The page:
Practically every week I receive e-mail from readers asking about digital voice recorders. Usually, they want to know which digital voice recorder is best, and which I recommend for speech-to-text conversion.
The short answer to both questions is Sony's ICD-MX20--and now for the longer answer.
The Back Story
Sony's ICD-MX20 is available in two versions. The ICD-MX20DR9 (online prices, $215 and up) comes with Nuance's Dragon NaturallySpeaking speech recognition software for Windows--hence the "DR" in the recorder's name.
Clairification: This edition of NaturallySpeaking allows you to convert speech into text from recordings made on the recorder. You'll have to buy NaturallySpeaking Standard (list: $100) or Preferred ($200) if you want to dictate into a PC microphone for speech-to-text conversion. Go to PCW Shop & Compare for the latest prices.
The ICD-MX20 (online prices, $175 and up) is the same recorder sold without NaturallySpeaking. The ICD-MX20 works with NaturallySpeaking; it's for those who either already have or don't want the software. NaturallySpeaking is the only speech recognition software with which Sony's recorders are compatible.
The cool thing about Sony's recorder is the speech-to-text function. Here's how it works: Dictate a memo into the recorder; connect the recorder to your Windows PC via USB; open Sony's included Digital Voice Editor software; and click the Voice button to launch Nuance's Dragon NaturallySpeaking software if available.
NaturallySpeaking then transcribes your memo into text, including any formatting commands you dictated, such as "comma," "new paragraph," and such. The transcribed text is added to a Word file or to a DragonPad file. (DragonPad is a word processing/dictation program installed with NaturallySpeaking.)
The ICD-MX20 models are by no means the only recorders that perform this speech-to-text magic. You can get a list of current and older devices compatible with NaturallySpeaking at Nuance's Web site.
However, among the list of current recorders compatible with Naturally Speaking, the ICD-MX20 earned Nuance's highest accuracy rating. Based on Nuance's recommendation, and my own experience testing Sony voice recorders, I bought an ICD-MX20 (I already have NaturallySpeaking).
Likes: Accurate, Has Memory Card Slot
The ICD-MX20 does an excellent job accurately transcribing my voice into text. I've dictated entire, lengthy e-mails complete with punctuation into the recorder and only had to make a few corrections after NaturallySpeaking transcribed my recordings. It's an efficient way to compose documents and capture thoughts while away from a computer.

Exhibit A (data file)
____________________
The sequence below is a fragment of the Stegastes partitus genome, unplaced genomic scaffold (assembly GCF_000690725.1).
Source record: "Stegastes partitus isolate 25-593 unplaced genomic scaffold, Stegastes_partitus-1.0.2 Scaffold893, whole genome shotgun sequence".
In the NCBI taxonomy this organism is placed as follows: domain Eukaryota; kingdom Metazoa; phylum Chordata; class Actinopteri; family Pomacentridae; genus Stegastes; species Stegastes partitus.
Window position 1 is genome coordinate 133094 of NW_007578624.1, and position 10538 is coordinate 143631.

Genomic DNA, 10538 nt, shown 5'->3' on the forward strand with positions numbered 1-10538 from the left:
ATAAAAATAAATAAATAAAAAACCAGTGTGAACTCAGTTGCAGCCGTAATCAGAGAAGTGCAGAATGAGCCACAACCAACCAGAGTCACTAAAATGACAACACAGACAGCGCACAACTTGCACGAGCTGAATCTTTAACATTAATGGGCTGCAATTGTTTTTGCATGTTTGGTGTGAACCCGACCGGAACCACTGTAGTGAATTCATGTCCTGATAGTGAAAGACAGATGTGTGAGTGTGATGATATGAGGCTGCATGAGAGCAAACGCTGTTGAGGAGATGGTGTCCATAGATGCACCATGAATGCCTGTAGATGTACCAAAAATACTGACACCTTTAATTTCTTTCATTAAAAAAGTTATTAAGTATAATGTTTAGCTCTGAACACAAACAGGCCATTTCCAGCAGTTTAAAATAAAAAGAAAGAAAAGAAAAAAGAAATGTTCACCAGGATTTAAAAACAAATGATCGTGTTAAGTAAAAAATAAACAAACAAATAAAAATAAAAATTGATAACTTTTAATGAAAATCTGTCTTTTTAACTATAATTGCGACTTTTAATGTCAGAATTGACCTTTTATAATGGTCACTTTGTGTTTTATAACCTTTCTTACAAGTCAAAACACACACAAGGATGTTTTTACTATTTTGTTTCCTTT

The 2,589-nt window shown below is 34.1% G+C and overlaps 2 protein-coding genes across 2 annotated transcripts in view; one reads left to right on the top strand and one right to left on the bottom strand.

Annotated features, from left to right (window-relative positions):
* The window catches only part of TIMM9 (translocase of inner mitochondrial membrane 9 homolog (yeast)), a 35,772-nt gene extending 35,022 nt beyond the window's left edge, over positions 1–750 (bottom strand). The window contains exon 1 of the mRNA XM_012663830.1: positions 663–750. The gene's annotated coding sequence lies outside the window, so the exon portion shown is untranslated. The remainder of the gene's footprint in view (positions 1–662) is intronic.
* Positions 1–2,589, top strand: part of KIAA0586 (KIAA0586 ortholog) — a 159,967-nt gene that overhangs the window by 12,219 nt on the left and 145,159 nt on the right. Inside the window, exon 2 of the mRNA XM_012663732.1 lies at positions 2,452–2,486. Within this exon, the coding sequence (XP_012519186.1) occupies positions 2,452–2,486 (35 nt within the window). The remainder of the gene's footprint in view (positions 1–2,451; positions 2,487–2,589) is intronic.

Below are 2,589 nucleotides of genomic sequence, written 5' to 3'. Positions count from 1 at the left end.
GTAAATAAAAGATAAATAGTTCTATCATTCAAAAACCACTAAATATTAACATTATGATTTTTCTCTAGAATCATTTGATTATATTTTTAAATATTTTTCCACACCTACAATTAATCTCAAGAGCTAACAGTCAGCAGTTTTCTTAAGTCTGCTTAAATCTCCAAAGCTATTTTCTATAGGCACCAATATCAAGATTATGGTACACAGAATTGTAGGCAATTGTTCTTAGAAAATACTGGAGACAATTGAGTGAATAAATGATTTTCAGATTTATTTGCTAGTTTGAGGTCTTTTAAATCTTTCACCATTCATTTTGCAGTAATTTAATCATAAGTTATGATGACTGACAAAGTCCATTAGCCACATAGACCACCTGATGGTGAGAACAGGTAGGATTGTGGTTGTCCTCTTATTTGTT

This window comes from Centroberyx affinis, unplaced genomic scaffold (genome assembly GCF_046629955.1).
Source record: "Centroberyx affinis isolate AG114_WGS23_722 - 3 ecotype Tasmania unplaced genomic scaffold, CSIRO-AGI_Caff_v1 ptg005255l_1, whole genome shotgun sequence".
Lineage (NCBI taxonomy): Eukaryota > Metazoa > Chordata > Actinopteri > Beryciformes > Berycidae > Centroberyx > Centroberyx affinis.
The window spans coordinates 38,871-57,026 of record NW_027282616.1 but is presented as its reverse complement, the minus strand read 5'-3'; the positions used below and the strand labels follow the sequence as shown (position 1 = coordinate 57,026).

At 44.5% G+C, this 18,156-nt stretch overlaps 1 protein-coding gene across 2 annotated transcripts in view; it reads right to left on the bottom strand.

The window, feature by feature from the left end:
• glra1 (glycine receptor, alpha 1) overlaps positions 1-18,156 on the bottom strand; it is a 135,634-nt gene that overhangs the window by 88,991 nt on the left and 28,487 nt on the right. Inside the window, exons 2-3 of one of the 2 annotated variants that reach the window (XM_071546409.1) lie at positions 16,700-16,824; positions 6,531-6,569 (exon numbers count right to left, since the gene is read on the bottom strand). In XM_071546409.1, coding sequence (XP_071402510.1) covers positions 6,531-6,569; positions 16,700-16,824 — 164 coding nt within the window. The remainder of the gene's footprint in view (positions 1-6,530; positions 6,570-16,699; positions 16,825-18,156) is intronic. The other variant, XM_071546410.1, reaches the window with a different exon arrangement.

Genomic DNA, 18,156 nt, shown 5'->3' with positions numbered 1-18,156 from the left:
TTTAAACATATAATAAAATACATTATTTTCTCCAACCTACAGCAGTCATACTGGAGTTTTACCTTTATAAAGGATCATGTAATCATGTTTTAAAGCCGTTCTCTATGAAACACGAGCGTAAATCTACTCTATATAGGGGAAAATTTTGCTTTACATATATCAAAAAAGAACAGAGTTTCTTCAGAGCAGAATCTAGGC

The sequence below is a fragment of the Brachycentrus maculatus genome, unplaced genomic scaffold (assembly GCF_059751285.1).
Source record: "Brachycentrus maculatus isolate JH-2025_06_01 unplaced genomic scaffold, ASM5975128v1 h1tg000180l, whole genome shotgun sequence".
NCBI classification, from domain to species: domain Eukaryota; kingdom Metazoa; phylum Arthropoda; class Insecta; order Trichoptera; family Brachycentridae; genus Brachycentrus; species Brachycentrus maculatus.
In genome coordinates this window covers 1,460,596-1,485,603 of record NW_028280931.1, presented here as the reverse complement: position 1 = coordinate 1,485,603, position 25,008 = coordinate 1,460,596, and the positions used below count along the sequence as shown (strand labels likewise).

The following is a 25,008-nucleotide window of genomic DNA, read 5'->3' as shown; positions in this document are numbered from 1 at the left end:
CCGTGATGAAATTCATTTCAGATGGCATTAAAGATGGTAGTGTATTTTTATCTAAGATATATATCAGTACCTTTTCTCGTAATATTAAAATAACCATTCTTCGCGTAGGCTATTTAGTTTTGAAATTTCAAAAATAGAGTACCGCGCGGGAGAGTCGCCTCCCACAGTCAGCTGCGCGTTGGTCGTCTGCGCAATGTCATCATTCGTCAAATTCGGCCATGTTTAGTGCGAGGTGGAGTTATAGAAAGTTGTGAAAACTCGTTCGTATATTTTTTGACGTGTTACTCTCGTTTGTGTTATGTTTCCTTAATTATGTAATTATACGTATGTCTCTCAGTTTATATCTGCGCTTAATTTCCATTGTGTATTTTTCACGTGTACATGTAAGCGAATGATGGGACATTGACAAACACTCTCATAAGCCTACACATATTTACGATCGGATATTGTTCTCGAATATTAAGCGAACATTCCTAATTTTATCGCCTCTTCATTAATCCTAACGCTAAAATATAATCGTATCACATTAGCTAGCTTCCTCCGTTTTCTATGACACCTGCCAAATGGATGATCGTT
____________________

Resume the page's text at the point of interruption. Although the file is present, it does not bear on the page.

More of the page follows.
For the best accuracy, you should be in a fairly quiet environment when dictating. For example, if you're dictating into the recorder while on the freeway with your windows open, the background noise will make it tough for the NaturallySpeaking speech recognition engine to do its job.
The device is thin, compact, and easy to carry. The Rec/Pause and Stop buttons are clearly marked and easy to reach. The ICD-MX20 records in stereo and has a headphone output and an input for an external stereo microphone.
In addition to its 32MB of internal memory, the recorder has a Memory Stick Pro Duo slot, so you can record longer at higher quality settings. Not all Sony recorders feature a memory card slot, it should be noted, and the ICD-MX20's inclusion of one is another factor in its favor.
Though some critics complain that Sony's Memory Stick cards are expensive, you can find deals. Example: Recently, I bought a SanDisk 2GB Memory Stick Pro Duo on sale at RadioShack for $25.
Dislikes: Confusing Interface, Expensive
As with many Sony products I've used, the ICD-MX20's on-screen menus and its user manual can be confusing. It took me a couple of times using the recorder before I grew comfortable with it. A little of Apple's user interface elegance would be a welcome addition to the ICD-MX20.
For the best speech-to-text accuracy, you'll need to train NaturallySpeaking to recognize your voice using the Sony recorder--even if you've already trained the software to recognize your voice using your PC's microphone. That's because the Sony recorder is a different input device, with variations in sound quality and other factors. The good news: You can get by with just 15 minutes of training.
At $166 and up, the ICD-MX20 isn't the least expensive digital voice recorder on the market. Nor is it the snazziest: Sony's new ICD-UX70 models in red, pink, and silver (each are list price $100) are far more fashion-forward and also serve as MP3 players. However, these recorders aren't designed for speech-to-text recognition.
Who's It For?
Anyone who could benefit from dictating memos, notes, and documents away from the computer and not have to type them later should consider a Sony ICD-MX20.
The ICD-MX20 is also excellent for recording meetings and conferences. Keep in mind, however, that NaturallySpeaking isn't capable of accurately transcribing any voice other than the one it's been trained to recognize. You can't record a meeting with multiple parties and expect it to type the whole thing into text. That feature will be possible one day, Nuance has assured me, but we're not there yet.
For More Information
- Memos on the Go
- Why You Should Jott Yourself
- MacSpeech Unveils Dictate
- Startup Rolls out Speech Recognition Beta for Mobile Phones
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This story, "The Best Digital Voice Recorder" was originally published by PCWorld.